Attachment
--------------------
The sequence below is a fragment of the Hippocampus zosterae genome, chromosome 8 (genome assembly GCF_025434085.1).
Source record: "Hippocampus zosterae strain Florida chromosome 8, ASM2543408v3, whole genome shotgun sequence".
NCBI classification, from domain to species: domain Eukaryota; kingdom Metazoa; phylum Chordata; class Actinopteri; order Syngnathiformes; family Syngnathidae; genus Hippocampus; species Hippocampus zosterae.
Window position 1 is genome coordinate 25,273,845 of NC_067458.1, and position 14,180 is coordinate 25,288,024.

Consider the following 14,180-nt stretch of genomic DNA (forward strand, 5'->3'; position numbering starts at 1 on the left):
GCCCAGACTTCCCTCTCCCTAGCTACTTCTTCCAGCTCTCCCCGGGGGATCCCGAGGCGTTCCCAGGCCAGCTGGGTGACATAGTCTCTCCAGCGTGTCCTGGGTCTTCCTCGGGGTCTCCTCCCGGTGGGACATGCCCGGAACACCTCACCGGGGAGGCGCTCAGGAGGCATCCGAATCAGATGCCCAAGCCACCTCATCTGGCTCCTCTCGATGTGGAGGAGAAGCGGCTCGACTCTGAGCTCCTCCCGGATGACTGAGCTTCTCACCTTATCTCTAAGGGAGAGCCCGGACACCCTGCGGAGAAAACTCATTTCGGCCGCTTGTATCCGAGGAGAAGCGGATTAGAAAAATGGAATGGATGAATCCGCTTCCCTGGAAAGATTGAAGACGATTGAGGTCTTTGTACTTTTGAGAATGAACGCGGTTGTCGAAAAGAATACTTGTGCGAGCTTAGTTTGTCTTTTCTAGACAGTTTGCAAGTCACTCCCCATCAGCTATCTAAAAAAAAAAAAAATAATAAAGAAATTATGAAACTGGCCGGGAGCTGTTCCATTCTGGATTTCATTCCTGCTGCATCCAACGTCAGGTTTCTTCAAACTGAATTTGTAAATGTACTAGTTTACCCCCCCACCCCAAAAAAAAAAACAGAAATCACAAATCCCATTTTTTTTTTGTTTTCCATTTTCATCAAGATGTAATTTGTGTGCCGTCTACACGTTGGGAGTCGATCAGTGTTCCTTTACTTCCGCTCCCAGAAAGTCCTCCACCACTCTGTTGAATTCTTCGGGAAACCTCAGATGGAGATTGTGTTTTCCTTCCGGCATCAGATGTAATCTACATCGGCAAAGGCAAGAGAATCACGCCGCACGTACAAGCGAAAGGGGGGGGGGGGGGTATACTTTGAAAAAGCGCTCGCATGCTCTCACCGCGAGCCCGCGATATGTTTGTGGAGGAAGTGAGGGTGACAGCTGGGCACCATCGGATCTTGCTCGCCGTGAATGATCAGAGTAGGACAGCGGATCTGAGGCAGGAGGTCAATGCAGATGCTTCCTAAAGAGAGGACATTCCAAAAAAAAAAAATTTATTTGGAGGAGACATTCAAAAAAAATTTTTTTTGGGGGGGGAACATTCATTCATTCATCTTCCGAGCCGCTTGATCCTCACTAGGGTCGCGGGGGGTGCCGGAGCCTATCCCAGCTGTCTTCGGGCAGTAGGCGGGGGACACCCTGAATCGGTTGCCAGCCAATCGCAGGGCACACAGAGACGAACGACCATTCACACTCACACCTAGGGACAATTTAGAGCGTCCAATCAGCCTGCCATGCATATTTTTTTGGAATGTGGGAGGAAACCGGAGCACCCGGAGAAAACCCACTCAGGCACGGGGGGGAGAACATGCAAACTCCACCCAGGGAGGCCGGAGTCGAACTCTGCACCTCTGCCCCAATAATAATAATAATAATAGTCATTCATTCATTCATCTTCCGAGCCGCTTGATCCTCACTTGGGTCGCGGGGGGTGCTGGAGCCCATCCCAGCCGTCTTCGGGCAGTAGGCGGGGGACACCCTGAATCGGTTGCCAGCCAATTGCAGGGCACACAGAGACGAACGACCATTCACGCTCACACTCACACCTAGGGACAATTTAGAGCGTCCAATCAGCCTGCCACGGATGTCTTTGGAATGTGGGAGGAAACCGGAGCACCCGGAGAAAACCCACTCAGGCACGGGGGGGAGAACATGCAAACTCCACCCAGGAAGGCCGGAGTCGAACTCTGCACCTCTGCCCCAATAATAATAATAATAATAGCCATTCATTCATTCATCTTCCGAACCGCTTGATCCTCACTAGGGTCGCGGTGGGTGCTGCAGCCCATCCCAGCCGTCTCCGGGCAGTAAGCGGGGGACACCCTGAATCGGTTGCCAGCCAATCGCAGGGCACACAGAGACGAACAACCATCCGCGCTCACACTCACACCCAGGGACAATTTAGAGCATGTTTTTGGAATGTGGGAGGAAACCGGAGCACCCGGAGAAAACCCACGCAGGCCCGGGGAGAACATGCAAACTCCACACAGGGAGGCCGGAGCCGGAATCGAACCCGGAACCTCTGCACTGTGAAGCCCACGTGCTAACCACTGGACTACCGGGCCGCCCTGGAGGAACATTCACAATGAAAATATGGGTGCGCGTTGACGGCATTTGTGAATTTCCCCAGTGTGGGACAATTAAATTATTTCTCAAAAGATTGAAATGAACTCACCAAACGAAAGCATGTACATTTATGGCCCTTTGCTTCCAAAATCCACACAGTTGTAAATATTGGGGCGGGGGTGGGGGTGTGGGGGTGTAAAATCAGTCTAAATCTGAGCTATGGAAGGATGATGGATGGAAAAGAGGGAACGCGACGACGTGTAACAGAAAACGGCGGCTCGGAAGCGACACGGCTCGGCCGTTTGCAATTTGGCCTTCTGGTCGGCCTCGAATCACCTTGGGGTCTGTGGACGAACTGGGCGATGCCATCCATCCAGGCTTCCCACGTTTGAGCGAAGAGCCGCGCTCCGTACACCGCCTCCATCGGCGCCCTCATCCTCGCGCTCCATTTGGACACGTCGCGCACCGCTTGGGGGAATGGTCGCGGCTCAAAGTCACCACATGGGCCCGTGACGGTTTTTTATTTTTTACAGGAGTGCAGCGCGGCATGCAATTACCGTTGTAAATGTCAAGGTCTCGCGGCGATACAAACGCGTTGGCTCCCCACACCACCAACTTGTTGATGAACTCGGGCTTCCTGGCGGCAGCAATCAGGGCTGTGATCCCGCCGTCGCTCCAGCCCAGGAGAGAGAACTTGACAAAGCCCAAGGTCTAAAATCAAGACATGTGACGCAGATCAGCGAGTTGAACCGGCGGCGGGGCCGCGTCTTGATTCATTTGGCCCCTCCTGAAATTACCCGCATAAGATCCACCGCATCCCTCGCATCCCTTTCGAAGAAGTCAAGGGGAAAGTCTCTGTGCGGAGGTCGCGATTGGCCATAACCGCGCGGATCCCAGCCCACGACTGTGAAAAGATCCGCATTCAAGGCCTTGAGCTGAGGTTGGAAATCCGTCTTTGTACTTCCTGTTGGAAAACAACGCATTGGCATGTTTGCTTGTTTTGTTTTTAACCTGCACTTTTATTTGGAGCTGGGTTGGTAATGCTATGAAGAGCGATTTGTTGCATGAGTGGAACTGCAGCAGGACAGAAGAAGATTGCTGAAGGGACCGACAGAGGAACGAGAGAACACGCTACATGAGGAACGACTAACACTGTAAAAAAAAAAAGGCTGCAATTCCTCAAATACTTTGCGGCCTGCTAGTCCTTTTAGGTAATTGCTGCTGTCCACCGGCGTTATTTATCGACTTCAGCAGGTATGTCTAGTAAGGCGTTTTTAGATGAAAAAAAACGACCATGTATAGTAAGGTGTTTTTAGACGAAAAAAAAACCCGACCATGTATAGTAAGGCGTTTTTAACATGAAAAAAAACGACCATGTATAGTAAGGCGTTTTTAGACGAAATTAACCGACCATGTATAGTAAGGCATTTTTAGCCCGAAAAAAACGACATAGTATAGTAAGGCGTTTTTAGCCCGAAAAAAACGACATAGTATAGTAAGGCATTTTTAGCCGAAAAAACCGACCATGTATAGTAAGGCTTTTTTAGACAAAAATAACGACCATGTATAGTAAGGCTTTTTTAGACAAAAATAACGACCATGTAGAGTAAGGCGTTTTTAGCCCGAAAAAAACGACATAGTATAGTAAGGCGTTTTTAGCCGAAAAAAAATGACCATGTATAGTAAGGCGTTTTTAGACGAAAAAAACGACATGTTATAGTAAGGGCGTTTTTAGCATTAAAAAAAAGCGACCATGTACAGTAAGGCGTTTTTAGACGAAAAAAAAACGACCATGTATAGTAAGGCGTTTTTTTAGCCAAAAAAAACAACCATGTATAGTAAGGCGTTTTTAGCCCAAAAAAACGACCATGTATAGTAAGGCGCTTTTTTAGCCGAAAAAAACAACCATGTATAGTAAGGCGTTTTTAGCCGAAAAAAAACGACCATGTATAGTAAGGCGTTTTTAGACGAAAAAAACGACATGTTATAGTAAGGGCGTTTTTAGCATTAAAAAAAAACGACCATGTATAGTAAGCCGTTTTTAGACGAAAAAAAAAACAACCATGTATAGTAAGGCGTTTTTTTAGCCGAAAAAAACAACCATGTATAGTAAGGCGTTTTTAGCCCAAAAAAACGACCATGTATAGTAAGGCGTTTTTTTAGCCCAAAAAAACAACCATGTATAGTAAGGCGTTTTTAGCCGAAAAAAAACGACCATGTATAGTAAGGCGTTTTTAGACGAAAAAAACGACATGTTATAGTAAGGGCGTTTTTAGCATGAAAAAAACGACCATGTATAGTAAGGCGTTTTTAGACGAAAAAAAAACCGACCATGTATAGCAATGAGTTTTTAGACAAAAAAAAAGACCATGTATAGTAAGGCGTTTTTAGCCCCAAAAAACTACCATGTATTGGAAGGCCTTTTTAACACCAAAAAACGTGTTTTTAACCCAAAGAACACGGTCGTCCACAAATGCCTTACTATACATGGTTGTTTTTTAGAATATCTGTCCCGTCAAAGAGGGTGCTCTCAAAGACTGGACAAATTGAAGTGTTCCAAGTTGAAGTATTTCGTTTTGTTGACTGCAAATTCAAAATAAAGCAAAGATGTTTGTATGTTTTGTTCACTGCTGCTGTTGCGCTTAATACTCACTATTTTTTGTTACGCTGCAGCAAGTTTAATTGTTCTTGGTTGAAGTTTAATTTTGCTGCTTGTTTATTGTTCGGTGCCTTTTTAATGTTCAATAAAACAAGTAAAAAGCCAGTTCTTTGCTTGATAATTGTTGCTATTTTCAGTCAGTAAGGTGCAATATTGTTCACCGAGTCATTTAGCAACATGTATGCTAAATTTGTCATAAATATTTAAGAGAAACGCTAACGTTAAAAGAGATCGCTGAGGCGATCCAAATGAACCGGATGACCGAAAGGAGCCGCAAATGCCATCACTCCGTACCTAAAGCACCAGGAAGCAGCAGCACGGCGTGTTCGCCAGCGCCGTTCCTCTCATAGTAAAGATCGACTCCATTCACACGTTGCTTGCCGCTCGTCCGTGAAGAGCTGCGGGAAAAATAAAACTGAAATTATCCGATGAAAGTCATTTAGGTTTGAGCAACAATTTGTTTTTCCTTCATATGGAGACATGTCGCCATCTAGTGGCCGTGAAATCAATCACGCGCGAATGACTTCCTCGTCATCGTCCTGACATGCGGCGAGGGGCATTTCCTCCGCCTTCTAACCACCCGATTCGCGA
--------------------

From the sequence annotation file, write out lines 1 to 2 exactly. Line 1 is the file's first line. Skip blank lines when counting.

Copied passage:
The sequence below is a fragment of the Hippocampus zosterae genome, chromosome 8 (genome assembly GCF_025434085.1).
Source record: "Hippocampus zosterae strain Florida chromosome 8, ASM2543408v3, whole genome shotgun sequence".